This month, the Ontario government is expected to release a report by former Senator Hugh Segal mapping the way toward a basic income pilot project and setting the stage for consultations with Ontarians.
From the outset, the idea of a basic income has been mired in controversy in large part because it exposes fundamental differences in our views of justice, freedom, the balance between collective and individual rights and responsibilities, and the role of government.
The idea of an unconditional income guarantee has won renewed favour from proponents across the ideological spectrum, but that also means advocates hold very different views of what a basic income should look like, how generous it should be, whether it should be targeted or universal, and how it should be paid for.
Imagine having to choose between paying the rent and buying food, or between medicines and food? Imagine worrying, perpetually, about where you next meal will come from, or the shame of relying on a food bank. Imagine grocery shopping when all you can afford is the no-name brand of mac-and-cheese. For millions of Canadians, many of whom are working, this is reality.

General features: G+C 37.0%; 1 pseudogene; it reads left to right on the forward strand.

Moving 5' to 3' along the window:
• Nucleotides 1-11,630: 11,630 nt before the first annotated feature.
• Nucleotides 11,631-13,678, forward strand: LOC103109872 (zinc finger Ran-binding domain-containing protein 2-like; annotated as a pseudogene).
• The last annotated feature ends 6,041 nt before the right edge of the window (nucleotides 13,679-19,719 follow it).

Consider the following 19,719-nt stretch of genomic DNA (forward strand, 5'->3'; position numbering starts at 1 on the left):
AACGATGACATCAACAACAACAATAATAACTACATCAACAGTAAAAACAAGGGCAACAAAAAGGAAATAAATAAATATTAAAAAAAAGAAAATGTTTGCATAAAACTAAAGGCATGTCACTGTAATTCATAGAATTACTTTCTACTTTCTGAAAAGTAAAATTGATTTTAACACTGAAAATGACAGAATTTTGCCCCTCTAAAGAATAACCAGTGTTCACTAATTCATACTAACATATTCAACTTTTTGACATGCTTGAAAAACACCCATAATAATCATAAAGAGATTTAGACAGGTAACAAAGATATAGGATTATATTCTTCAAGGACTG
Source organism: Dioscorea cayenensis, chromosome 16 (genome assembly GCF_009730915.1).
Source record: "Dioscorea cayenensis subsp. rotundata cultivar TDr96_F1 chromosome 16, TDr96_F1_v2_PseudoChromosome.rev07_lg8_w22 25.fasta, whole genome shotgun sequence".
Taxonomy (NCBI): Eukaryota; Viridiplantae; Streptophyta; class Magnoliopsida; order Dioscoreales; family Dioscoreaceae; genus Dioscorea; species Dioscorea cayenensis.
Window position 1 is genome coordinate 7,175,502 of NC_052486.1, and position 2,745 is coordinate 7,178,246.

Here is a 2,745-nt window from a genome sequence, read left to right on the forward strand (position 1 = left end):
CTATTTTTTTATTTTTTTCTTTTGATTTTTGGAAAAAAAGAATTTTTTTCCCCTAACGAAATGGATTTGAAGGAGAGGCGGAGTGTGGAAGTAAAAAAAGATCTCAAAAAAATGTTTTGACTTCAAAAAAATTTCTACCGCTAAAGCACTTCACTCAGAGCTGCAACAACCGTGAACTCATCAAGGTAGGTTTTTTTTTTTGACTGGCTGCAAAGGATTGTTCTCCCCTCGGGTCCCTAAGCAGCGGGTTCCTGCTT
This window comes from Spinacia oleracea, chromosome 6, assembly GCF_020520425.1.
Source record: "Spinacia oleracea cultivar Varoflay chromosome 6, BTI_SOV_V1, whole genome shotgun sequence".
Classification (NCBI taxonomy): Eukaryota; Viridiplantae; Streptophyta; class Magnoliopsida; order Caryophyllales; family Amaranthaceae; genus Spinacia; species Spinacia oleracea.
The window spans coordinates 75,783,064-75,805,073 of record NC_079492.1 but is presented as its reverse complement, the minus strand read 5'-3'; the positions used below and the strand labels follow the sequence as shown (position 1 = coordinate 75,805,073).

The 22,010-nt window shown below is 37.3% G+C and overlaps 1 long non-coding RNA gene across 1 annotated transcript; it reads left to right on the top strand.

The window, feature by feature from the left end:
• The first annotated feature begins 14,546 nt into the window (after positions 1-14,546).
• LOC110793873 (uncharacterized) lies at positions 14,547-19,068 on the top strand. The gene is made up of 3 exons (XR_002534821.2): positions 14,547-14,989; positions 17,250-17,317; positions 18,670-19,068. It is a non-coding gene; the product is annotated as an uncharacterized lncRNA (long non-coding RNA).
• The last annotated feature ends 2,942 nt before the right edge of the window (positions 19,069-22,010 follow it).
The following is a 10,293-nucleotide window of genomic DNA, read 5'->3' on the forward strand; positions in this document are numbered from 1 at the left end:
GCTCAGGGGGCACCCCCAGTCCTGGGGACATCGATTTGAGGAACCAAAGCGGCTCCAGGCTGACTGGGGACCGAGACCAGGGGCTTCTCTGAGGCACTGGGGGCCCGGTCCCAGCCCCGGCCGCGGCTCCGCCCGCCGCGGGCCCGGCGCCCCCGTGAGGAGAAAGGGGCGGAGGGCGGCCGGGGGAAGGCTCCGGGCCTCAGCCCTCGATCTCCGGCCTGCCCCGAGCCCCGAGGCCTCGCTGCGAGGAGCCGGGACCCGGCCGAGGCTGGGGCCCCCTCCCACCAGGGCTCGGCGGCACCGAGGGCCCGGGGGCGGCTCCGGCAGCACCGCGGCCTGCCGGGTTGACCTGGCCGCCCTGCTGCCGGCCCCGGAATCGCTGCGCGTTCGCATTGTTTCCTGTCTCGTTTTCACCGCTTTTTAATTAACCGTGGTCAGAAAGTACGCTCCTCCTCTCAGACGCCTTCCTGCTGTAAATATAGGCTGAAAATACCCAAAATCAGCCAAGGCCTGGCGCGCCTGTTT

"The simple definition of (food insecurity) is people struggling to put food on the table because they lack money," Valerie Tarasuk, a professor of nutritional sciences at the University of Toronto, says. "That is a very big problem in Canada and the public face of that problem is food banks."
Back in 1993, a single person on social assistance would receive $663 per month, which is $962 in today's dollars. The poverty gap (the difference between total income and the low-income measure) for these individuals was 20 per cent. Today, that single person on Ontario Works (OW) only receives $681 and experiences a poverty gap of a startling 59 per cent.
Much of this poverty gap can be explained by the austerity measures during the "Common Sense Revolution" of 1995, when the Harris government cut social assistance by 21 per cent and froze rates until they left government in 2002. Since then, the cost of living has continued to rise, yet progress on reversing the damage has been limited.